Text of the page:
I am a 40 year old, non smoking female. I have had IBS symptoms since I was approximately 16. In late 2012, I began having abdominal pain and bloating. An ultrasound discovered that I had a small liver cyst and a hemangioma (0.7 cm). A CT scan did not show either of these. However, my doctor also ordered an AFP test which did show slight elevation (11.0). In early 2013, it was discovered that I had erosive gastritis via endocscope. This was treated and a follow up endoscopy and colonoscopy showed no abnormalities. I had an ultrasound in May 2014, no change to hemangioma or cysts, and otherwise normal. But now my AFP is 11.9. I do not have abnormal liver enzymes. What could be causing this? I am concerned that the hemangioma - though generally stable in size - is in fact a developing HCC. Any thoughts? The only history of liver problems that I've had is mononucleosis in 1991 that inflamed my liver. I have not had issues with my liver since then.
Here are some basic facts about HCC and AFP that you may not be aware of...
The AFP level is never used alone to diagnose HCC. It is only used along with imaging for diagnosis. If AFP was used to diagnose HCC than 40% of HCCs would be missed as only 60% of HCCs give off AFP.
HCC is almost always diagnosed using MRI or sometimes CT with and without contrast.which reveals the blood flow characteristics of HCC. All HCC grows, like all cancers. So anything that stays the same size is not cancer. That is the vary definition of cancer. That is why when someone has HCC their AFP while continually rise into the hundreds or thousands.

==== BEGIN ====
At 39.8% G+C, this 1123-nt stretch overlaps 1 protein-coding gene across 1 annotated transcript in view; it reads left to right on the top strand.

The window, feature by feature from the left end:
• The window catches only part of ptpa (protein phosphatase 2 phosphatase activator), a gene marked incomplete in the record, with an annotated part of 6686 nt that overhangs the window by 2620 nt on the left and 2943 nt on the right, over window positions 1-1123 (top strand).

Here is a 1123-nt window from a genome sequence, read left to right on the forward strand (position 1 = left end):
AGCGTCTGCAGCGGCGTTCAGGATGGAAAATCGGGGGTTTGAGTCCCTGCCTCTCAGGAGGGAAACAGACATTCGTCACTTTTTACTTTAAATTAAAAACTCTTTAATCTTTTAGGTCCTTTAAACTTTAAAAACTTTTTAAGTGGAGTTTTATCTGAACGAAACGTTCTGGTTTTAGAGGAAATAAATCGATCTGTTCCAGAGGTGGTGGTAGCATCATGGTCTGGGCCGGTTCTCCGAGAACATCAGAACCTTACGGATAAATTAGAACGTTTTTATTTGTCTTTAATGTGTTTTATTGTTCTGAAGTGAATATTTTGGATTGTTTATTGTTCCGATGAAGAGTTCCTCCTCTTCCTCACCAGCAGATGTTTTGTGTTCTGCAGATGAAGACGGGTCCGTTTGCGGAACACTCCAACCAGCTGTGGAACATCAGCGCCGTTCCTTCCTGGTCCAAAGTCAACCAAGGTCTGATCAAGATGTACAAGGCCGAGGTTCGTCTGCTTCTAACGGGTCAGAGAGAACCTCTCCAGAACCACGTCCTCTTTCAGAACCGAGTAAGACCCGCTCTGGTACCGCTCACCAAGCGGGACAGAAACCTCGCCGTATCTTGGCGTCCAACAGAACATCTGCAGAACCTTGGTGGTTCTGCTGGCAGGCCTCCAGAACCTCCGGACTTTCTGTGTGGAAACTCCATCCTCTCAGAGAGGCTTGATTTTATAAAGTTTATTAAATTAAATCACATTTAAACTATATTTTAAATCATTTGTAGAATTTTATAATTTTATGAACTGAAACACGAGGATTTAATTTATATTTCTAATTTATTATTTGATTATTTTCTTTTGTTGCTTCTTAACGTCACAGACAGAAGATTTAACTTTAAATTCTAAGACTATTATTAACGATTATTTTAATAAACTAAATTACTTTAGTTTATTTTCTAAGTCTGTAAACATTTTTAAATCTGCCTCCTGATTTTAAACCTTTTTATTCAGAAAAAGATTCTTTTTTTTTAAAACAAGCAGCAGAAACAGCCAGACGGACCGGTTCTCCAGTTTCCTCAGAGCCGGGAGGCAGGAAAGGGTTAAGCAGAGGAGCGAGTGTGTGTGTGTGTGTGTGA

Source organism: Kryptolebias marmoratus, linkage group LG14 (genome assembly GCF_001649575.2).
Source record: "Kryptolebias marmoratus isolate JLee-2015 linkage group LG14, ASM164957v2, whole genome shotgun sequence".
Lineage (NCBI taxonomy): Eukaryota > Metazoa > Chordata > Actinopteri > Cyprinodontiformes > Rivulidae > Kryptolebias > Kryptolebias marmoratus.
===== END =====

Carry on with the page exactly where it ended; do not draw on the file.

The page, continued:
Hemangioma is the most common benign lesion found in the liver. It is a bundle of blood vessels. It can NEVER turn into cancer. HCC or any other cancer.
Only people infected with chronic hepatitis B or who have cirrhosis of the liver have a higher than normal risk of HCC which is a cancer of the liver cells.
AFP can be high or rise (although an AFP is hardly considered high) from other things than HCC. Inflammation can cause a rise in AFP levels. Many people chronically infected with hepatitis C have higher than normal AFP levels. This is due to inflammation not HCC. When the term "AFP rise" or "being high" is used regarding HCC it means a constantly rising level in the 10s, then hundreds and sometimes in the thousands not 11 or 12. AFP only confirms HCC when it is over 500. Which would be seen on MRI and treated if possible before the tumor or tumors got that large or that many.
Talk to your doctor, Gastroenterologist(?). They are knowledgeable about lesions of the liver and can explain that you have no reason to be concerned. They will explain that your AFP number is nothing to worry about and that cysts and hemangiomas can NEVER become cancerous.
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